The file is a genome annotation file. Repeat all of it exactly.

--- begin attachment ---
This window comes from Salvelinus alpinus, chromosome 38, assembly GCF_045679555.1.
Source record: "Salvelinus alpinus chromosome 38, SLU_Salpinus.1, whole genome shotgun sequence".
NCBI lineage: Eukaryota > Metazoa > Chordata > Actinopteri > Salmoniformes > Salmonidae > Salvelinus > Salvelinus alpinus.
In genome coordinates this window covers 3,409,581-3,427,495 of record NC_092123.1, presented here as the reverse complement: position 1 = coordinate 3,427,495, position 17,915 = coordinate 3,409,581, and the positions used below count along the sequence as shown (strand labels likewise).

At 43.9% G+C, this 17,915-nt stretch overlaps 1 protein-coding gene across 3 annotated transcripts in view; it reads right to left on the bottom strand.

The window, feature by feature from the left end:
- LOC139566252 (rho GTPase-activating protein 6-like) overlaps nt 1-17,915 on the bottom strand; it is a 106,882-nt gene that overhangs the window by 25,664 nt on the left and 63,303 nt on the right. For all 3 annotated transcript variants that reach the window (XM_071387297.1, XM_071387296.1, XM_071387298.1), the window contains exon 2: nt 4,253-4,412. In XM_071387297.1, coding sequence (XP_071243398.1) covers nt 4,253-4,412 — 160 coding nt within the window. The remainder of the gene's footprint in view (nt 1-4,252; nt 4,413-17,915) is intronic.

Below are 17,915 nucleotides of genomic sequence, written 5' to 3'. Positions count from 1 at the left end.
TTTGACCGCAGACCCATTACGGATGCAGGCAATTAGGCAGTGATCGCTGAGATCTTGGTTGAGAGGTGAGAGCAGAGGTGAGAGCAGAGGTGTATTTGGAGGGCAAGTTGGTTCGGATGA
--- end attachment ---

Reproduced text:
This window comes from Salvelinus alpinus, chromosome 38, assembly GCF_045679555.1.
Source record: "Salvelinus alpinus chromosome 38, SLU_Salpinus.1, whole genome shotgun sequence".
NCBI lineage: Eukaryota > Metazoa > Chordata > Actinopteri > Salmoniformes > Salmonidae > Salvelinus > Salvelinus alpinus.
In genome coordinates this window covers 3,409,581-3,427,495 of record NC_092123.1, presented here as the reverse complement: position 1 = coordinate 3,427,495, position 17,915 = coordinate 3,409,581, and the positions used below count along the sequence as shown (strand labels likewise).

At 43.9% G+C, this 17,915-nt stretch overlaps 1 protein-coding gene across 3 annotated transcripts in view; it reads right to left on the bottom strand.

The window, feature by feature from the left end:
- LOC139566252 (rho GTPase-activating protein 6-like) overlaps nt 1-17,915 on the bottom strand; it is a 106,882-nt gene that overhangs the window by 25,664 nt on the left and 63,303 nt on the right. For all 3 annotated transcript variants that reach the window (XM_071387297.1, XM_071387296.1, XM_071387298.1), the window contains exon 2: nt 4,253-4,412. In XM_071387297.1, coding sequence (XP_071243398.1) covers nt 4,253-4,412 — 160 coding nt within the window. The remainder of the gene's footprint in view (nt 1-4,252; nt 4,413-17,915) is intronic.

Below are 17,915 nucleotides of genomic sequence, written 5' to 3'. Positions count from 1 at the left end.
TTTGACCGCAGACCCATTACGGATGCAGGCAATTAGGCAGTGATCGCTGAGATCTTGGTTGAGAGGTGAGAGCAGAGGTGAGAGCAGAGGTGTATTTGGAGGGCAAGTTGGTTCGGATGA